One less exclusive, high-profile event did come Beethoven’s way on March 29, 1795, when he was featured as both composer and pianist at a charity concert at Vienna’s Burgtheater, held for the benefit of the Vienna Composers Society, which looked after the welfare of musicians’ widows and orphans. It is widely assumed that he seized this occasion to premiere his B-flat major Concerto (although it is conceivable that the “new concerto of his invention” included on the program was the C major).

Anyone writing a piano concerto in Vienna in the 1790s did so in the shadow of Mozart. Beethoven had met him on a 1787 trip to Vienna and may even have taken some piano lessons from him at that time. Beethoven knew some of Mozart’s concertos intimately, and in the B-flat Concerto he employs an orchestra of conservative mid-Classical dimensions, identical to that required in several of Mozart’s late piano concertos. In general structure he also sticks to a Mozartian norm: three movements, of which the first is a sonata form with an orchestral exposition, the second a lyrical slow movement, and the third a rondo. In addition, the texture is truly orchestral. Where many other composers of the day favored the sort of writing in which the virtuoso was given sparkling material against a subservient background of accompanying instruments, Beethoven followed the Mozartian ideal of a more integrated texture in which the piano plays the role of first among equals. Nonetheless, within this idealized scoring the soloist has plenty to keep him busy; and if the finger-work sounds not quite Mozartian, the fact remains that the apple has not fallen far from the tree

THE MUSIC But even in this early work—the first full-length orchestral piece Beethoven ever wrote—we find the fingerprints of a distinct talent. In the opening Allegro con brio the listener is struck by the rapid alternation of themes with starkly contrasting personalities, a chiaroscuro abetted by equally clear juxtapositions of dynamics. Although Beethoven does not engage here in the sort of harmonic questing that would soon mark his innovative musical architecture, he does reveal that such things already interest him through his unusually frequent references to the minor mode and, especially, the passage in the unanticipated key of D-flat major that surfaces not far into the orchestral exposition.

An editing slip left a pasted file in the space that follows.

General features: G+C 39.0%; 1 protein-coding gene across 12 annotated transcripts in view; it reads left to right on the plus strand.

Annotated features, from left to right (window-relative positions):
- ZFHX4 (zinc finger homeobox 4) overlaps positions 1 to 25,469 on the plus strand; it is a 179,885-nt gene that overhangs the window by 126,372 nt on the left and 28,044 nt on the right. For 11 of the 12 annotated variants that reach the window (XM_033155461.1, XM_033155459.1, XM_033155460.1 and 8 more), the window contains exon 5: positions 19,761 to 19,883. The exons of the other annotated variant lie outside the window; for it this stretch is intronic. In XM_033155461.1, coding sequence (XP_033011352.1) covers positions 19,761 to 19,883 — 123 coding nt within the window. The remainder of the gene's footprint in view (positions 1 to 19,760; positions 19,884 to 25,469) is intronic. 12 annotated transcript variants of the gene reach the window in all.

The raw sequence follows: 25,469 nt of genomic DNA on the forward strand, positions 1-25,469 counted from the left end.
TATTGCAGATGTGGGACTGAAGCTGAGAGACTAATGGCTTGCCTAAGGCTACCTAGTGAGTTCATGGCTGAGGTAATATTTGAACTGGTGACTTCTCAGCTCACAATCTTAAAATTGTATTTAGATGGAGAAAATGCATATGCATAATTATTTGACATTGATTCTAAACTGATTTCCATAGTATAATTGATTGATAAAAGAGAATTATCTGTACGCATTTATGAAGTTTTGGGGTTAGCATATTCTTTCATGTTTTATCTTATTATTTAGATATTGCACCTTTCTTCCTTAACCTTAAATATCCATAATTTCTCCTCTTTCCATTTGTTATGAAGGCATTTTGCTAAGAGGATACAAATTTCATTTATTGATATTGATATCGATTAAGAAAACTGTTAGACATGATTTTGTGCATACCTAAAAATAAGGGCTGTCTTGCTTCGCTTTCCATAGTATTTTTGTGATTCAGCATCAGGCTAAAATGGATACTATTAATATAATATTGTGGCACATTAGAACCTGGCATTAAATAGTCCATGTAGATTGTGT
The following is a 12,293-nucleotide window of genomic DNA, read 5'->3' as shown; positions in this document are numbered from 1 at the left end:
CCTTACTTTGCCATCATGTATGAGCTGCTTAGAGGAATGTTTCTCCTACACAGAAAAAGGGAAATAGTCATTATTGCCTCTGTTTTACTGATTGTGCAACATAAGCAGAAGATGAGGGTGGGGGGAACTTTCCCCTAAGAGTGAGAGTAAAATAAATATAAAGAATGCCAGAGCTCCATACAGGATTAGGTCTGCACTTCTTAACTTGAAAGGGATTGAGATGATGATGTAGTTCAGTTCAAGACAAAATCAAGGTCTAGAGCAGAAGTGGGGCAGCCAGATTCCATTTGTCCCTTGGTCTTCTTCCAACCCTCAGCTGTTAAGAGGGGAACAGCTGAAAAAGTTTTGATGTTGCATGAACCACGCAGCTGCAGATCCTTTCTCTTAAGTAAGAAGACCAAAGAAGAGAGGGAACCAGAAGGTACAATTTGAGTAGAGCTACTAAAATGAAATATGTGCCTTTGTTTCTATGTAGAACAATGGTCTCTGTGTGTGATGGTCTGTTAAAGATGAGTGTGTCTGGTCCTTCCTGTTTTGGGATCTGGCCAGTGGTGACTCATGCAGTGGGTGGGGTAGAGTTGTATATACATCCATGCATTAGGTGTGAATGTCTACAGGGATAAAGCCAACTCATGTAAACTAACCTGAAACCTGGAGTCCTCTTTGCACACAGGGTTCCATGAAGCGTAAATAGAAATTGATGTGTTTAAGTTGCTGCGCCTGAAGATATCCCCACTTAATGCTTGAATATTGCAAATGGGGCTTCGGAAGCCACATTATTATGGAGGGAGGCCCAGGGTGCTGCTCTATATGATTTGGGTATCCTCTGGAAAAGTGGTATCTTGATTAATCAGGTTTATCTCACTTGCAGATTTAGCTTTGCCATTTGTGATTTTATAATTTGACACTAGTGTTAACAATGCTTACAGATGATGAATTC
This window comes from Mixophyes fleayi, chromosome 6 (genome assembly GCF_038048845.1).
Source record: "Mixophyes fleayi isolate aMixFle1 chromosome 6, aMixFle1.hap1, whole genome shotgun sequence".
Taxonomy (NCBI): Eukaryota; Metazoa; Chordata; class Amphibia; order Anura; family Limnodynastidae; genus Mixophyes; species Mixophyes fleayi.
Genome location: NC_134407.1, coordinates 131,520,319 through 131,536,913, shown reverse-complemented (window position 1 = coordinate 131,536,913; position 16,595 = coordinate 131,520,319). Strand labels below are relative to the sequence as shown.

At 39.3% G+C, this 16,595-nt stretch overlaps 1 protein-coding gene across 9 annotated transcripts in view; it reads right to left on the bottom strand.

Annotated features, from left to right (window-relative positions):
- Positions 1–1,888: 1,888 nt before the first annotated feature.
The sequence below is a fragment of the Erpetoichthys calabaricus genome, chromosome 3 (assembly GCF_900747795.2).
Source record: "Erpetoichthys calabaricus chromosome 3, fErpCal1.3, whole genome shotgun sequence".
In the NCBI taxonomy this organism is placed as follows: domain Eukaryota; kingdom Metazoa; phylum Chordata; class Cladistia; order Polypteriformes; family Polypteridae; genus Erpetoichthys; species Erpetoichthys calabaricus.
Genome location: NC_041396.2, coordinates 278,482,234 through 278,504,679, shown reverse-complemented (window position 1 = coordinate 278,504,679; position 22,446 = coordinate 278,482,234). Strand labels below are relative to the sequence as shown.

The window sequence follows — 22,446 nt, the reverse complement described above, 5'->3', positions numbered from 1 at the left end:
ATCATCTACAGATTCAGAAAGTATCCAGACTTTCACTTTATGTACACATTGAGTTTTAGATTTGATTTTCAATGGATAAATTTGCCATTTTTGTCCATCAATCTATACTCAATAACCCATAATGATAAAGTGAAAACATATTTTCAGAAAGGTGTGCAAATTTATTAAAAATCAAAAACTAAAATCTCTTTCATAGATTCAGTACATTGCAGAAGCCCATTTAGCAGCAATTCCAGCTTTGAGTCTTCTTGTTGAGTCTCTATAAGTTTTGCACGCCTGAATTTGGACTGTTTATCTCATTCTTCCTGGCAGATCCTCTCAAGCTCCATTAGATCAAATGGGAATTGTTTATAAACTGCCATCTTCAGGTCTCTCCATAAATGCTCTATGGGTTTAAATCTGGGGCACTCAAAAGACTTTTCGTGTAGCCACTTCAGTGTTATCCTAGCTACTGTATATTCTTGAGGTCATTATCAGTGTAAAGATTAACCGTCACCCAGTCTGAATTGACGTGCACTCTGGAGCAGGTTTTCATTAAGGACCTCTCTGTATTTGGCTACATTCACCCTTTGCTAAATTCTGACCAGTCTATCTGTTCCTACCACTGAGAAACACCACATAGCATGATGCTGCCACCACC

For his slow movement, Beethoven offers a lyrical, rather solemn melody that becomes increasingly embroidered as the movement progresses. This would surely have provided him with an opportunity to show off his skill as an improviser. It seems unlikely that he would have constrained himself literally to the score as we have it, especially since he hadn’t gotten around to writing it down by the time of the premiere. In fact, he probably didn’t set much of the concerto down on the page for another six years after the first performance. Writing on April 22, 1801, to the concerto’s eventual publisher, the composer said, “As is usual with me, the pianoforte part in the concerto was not written out in the score, and only now have I done so, hence, because of the haste you will receive that part in my own illegible manuscript.” Still, if the details may originally have departed from what was published, the general contours were firmly in place, including the surprising simplicity of the soloist’s unharmonized melody in the closing pages of this movement. This would seem a supremely Mozartian touch, except that Mozart never did it quite the way Beethoven does here, preparing the listener for a cadenza (an improvisatory solo passage) by building up to a classic cadence and then foiling expectations by delivering scaled-down simplicity instead of technical intricacy.